To help celebrate the 2011 centennial of SMU’s founding, SMU Magazine introduces a series of articles that chronicle the University’s past. The articles will continue through 2015, when SMU celebrates the centennial of its opening.
Although most of SMU’s founders were men, women students, faculty and donors played a vital role in the beginning of Southern Methodist University. During the first school year in 1915-16, women made up 21 percent of the student body. Of the 37 professors and instructors, five were women.
SMU’s first student: Flora Lowrey from Hillsboro, Texas
Flora Lowrey from Hillsboro, Texas, was the first student enrolled. She matriculated into SMU as a senior. As she recalled for “Reminiscences,” letters written for SMU’s 50th and 75th anniversaries, women entered SMU on high moral grounds. “Unladylike behavior, lack of decorum, was our enemy. Fortunately there was no problem of smoking, drinking,” Lowrey said. Chewing gum was considered a serious offense that received restriction to campus for a few days.
She also remembered the women’s basketball team: “Girls with hair flowing free, big hair bows, and middy blouses, worn with voluminous bloomers.”
Another early student, Ermine Stone, who entered SMU in 1917, recalled, “We had a strong team, practically professional, it seems to me now.”
Students in 1917 enjoy a class banquet.
Margaret Hyer, President Robert Hyer’s wife, served as unofficial dorm mother. They lived in the Women’s Building (now Clements Hall), and President Hyer said grace before dinner with the women students each night. Mrs. Hyer alone gave permission for small groups of men and women (never couples) to leave campus for downtown Dallas.
SMU’s founding donors included Alice Armstrong of Dallas, who provided part of the land for SMU. Outside Dallas the largest financial donors were women.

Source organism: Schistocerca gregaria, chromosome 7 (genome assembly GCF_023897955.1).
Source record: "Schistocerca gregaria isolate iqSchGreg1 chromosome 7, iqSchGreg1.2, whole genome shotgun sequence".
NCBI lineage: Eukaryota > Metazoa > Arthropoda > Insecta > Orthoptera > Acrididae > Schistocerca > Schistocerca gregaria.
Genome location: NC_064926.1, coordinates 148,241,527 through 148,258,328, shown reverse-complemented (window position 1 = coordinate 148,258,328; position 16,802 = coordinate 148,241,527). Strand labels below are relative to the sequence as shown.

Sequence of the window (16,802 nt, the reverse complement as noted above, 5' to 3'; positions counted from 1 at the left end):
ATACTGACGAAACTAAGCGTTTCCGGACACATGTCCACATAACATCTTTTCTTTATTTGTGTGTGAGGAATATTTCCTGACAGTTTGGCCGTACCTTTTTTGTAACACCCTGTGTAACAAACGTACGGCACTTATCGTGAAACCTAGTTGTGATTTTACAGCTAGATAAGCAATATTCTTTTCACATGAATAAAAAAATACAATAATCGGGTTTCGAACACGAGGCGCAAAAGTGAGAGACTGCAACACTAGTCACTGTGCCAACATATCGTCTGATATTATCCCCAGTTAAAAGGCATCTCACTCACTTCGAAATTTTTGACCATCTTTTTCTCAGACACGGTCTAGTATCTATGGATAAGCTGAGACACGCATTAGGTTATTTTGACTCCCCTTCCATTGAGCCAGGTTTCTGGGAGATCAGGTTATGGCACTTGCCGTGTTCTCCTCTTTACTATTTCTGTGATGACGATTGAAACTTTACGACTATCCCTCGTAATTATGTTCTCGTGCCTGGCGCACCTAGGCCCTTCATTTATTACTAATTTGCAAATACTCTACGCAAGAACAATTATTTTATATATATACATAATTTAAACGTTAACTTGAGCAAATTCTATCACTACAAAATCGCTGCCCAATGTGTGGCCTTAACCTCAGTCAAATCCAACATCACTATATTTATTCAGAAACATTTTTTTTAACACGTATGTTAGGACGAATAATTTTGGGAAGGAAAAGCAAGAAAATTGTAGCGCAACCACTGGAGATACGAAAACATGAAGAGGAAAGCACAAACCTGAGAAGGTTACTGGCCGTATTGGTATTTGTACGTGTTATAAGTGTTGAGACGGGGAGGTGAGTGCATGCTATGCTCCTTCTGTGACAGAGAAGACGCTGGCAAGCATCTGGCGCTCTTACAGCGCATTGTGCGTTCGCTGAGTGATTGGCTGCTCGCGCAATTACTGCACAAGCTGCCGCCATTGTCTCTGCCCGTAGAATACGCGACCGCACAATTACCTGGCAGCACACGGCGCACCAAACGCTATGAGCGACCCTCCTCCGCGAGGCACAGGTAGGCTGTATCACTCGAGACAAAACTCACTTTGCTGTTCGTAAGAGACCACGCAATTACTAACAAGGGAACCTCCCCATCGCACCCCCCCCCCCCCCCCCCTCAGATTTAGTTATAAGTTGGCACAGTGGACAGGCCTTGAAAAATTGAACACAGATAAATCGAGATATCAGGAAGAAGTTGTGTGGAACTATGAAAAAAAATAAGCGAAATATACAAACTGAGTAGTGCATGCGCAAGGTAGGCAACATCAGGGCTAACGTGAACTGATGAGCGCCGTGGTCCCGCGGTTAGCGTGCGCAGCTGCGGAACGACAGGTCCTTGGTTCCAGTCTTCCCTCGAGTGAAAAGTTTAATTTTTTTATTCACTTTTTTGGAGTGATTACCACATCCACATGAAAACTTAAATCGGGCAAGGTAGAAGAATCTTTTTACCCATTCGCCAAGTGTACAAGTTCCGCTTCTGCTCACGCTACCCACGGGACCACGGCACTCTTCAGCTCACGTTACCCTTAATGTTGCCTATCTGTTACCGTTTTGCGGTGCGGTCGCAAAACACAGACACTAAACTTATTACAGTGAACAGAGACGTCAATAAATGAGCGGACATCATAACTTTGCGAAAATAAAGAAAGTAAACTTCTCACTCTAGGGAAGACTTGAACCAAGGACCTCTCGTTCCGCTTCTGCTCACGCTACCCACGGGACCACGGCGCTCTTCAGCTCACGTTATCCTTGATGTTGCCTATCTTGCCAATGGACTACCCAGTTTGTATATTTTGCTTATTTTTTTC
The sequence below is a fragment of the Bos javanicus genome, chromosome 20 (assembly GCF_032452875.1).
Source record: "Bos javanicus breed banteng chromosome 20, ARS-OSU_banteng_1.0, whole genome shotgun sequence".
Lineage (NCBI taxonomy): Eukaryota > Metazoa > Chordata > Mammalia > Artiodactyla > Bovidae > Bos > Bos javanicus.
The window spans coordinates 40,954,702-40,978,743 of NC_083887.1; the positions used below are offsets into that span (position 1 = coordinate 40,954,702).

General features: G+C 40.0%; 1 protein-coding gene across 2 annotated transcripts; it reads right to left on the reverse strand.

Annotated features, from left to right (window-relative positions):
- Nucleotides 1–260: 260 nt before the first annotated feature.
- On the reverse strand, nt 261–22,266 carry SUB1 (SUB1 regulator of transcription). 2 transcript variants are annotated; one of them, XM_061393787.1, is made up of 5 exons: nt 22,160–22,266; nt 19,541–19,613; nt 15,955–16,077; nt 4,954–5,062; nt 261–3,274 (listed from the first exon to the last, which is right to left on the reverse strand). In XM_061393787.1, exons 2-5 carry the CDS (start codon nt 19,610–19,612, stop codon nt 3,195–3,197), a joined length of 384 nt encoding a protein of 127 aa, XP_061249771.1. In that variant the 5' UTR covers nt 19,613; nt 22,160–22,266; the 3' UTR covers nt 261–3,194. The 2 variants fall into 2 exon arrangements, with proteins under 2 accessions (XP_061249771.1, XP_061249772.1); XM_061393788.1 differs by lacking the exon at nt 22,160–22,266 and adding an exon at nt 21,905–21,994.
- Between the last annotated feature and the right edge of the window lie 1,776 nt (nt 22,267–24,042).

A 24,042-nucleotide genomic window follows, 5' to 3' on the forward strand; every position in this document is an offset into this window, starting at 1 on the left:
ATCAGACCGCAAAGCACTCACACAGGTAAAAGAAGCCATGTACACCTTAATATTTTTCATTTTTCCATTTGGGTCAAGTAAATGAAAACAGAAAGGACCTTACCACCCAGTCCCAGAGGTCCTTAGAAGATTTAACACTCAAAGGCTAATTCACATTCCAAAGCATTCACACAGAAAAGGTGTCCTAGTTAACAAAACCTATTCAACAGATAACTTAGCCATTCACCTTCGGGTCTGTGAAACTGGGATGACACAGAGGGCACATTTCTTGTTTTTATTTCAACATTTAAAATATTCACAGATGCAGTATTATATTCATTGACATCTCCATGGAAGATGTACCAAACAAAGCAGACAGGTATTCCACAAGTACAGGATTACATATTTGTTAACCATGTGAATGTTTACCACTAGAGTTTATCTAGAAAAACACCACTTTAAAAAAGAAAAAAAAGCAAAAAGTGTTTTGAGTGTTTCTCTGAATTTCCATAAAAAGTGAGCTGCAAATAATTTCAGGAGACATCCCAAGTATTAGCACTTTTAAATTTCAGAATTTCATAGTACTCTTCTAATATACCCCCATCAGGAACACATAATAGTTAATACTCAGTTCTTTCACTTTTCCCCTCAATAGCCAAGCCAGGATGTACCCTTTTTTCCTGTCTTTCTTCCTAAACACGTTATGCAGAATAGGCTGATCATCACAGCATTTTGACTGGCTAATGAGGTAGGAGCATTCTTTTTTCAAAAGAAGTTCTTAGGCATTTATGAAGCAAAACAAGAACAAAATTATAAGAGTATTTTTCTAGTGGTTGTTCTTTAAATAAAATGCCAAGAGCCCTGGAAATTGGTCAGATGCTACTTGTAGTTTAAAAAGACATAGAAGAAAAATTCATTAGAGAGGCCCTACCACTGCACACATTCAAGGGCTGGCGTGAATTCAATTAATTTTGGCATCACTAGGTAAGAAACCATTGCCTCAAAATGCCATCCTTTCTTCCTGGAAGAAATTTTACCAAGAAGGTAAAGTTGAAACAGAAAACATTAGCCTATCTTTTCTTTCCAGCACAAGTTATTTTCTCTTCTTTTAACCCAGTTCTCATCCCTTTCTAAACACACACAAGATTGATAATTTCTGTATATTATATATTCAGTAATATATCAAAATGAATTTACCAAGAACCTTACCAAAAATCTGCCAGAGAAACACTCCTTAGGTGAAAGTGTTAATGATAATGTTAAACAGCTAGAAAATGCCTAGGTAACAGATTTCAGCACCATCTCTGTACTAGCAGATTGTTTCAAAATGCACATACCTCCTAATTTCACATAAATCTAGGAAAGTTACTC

The first woman employee at SMU was Dorothy Amann, hired in 1913 as Hyer’s secretary. At first, Amann, Hyer, Bursar Frank Reedy and two bookkeepers worked on the fourth floor of the Methodist Publishing House at 1308 Commerce Street in downtown Dallas. In July 1914, they all moved to Dallas Hall, which was only half finished. There were no sidewalks, no sewage connection, no heat of any kind and only bottled water.
Just before the opening of the University, Amann transitioned into her role as librarian. She opened boxes of books, mainly religious ones, and put them in makeshift wooden shelves in the library in Dallas Hall. The first year a preliminary catalog was begun listing 7,000 books. Amann eventually took library classes at Columbia University in New York City and stayed with SMU long enough to open the new Fondren Library in 1939. [Another bit of trivia: Amann also suggested the name “Mustangs” for SMU’s mascot.]
The women’s basetball team from 1920.
Students Flora Lowrey and Ermine Stone worked in the library for 10 cents an hour. Lowrey became a teacher in Dallas; Stone became the librarian for Sarah Lawrence College.
Mary McCord was hired in 1915 to teach speech and retired in 1945 as a full professor. She prepared many young men in public speaking for the ministry as well as sponsored the debate club and various orations.
McCord is best known, however, for founding SMU’s theatre company, the Arden Club, in 1916. She was honored in 1933 by the establishment of the McCord Theatre Collection. McCord Auditorium in Dallas Hall also is named for her.
The Arden Club performed many of its plays, mostly Shakespearean, in Arden Forest, now the site of the Perkins School of Theology quad. The first play performed for the first Commencement in June 1916 was As You Like It. The play went well, but the chiggers attacked the audience and actors alike, according to Goldie Capers Smith ’20, the first woman editor of the Rotunda.
– Joan Gosnell, University archivist
To see more images of SMU during all phases of its history, visit SMU Campus Memories, part of the Central University Libraries Digital Collections.
Although most of SMU’s founders were men, women students, faculty and donors played a vital role in the beginning of Southern Methodist University. During the first school year in 1915-16, women made up 21 percent of the student body.